- And lastly, your doctor will likely know the appropriate next steps to take if your insurance company denies your request. They may also know ways that they can help reverse that decision.
- Be sure the prior authorization form is completed in its entirety before it’s submitted. Many PAs are denied because the form is not completed accurately or in full.
- When speaking to insurance representatives, remember to take notes including the date, time, number called, representative name and outcome of the call. It is important to have as many details as possible should you need to follow up with questions or additional needs.
- Review the PA form in advance of meeting with your doctor to ensure you know the necessary criteria and information needed to complete the form. If you have medical information from another doctor that is being used to support your request, like a lab result, make sure to bring that with you.
- To supplement the form, consider providing additional data or evidence, such as lab results that meet criteria or peer-reviewed published articles supporting your request. You can also search for articles yourself using the PubMed database and other online sources. In addition, you could quote relevant information or clinical guidelines that support your request, such as points from the American Association of Clinical Endocrinologists, the American Diabetes Association, and the Endocrine Society.
- Once you are notified that your PA has been approved, keep records of when it expires and remember to begin the process of getting a new one at least a month in advance of its expiration.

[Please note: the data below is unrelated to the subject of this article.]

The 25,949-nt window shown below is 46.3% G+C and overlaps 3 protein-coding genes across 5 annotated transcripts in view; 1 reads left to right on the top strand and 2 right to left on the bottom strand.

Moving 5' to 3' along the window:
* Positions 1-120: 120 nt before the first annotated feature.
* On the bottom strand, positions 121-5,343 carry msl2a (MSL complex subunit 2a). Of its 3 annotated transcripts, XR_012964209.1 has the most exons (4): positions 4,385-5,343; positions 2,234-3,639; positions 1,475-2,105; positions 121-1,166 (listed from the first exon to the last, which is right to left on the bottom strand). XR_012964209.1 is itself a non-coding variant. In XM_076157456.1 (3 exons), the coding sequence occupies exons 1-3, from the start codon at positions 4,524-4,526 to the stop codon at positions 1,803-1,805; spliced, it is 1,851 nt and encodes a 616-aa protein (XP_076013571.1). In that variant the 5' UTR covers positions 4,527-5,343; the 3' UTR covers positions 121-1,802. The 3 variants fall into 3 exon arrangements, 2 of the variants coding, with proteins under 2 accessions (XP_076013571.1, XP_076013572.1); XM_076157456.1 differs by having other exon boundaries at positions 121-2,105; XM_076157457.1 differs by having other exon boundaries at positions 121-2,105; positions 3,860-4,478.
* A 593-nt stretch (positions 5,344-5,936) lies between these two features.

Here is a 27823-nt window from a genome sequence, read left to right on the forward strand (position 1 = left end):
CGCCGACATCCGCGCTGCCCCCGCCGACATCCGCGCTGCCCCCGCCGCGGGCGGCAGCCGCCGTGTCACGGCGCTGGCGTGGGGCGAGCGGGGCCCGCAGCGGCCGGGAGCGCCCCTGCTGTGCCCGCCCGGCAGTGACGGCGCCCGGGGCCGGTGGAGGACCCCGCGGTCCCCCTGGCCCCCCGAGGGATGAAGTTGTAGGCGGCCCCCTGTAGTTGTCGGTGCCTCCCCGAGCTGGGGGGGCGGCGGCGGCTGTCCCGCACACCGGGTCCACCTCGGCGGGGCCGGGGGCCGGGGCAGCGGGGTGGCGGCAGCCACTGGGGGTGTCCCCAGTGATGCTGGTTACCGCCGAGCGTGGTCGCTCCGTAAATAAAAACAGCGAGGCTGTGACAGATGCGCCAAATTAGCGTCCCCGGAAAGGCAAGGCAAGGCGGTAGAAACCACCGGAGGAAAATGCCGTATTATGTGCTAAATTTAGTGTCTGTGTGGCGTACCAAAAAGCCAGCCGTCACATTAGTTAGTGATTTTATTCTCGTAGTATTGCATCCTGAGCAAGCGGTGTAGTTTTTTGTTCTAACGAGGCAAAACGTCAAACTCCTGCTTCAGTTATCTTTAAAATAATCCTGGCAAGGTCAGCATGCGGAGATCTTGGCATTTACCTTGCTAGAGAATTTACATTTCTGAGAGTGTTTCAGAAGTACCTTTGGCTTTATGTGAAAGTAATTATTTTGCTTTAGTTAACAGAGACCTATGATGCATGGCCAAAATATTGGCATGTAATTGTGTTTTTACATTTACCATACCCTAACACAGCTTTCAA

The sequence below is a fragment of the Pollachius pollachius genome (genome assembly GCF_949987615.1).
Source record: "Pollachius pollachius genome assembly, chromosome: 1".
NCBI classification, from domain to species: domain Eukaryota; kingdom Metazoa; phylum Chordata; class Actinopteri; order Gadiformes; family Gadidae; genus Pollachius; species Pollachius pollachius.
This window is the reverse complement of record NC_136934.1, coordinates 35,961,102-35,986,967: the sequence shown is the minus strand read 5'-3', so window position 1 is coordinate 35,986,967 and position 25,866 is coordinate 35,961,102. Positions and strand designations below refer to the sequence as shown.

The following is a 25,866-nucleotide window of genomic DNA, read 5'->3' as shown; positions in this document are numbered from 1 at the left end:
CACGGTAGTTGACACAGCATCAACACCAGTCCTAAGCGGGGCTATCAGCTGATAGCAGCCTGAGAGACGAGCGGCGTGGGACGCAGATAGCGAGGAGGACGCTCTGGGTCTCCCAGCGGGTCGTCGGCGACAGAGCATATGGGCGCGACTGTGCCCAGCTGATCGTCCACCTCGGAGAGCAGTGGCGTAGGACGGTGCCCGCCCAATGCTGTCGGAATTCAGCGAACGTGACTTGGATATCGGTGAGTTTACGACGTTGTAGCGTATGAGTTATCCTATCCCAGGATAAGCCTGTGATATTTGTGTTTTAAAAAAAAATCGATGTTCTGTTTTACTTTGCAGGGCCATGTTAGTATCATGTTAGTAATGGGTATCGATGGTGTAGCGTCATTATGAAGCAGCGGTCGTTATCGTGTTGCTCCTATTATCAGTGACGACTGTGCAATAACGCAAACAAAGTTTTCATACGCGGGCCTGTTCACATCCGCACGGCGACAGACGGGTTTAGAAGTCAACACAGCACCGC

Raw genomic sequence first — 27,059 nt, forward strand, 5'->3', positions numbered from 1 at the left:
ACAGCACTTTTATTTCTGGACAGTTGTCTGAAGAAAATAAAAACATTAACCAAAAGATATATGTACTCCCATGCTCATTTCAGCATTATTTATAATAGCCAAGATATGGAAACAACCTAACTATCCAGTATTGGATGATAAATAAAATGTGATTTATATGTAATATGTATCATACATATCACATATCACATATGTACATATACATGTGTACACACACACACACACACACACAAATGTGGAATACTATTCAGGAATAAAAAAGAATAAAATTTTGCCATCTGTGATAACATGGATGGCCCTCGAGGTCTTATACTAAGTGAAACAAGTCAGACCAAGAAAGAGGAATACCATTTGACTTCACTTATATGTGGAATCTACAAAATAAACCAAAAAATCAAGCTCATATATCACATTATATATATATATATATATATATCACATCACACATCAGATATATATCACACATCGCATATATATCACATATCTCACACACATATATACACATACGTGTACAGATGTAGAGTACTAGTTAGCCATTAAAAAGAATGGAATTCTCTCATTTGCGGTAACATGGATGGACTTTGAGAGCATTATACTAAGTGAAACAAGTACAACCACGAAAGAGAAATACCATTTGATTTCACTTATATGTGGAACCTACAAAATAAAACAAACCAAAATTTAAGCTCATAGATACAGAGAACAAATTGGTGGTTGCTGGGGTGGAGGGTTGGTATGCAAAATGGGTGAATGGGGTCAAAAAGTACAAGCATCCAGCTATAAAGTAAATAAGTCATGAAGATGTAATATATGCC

Be mindful of timing
- Start the process early. This will help you avoid a delay in medication or treatment.
- Know the key dates for when your information needs to be submitted. Often, insurance companies have strict deadlines for PAs. Often, insurance companies have specific expectations for when the information needs to be submitted, and knowing those key dates is important.
- An expedited approval process is likely available if your need is urgent or time-sensitive. Consult your plan documents or talk to a member services representative or your doctor’s office staff to find out what is needed to obtain an expedited approval.
- Insurance companies will sometimes authorize a short-term supply (e.g., three days to a week) of a prescription while a PA is in process. Don’t hesitate to ask if you need a short-term supply.
JDRF maintains a forum where insurance issues can be discussed.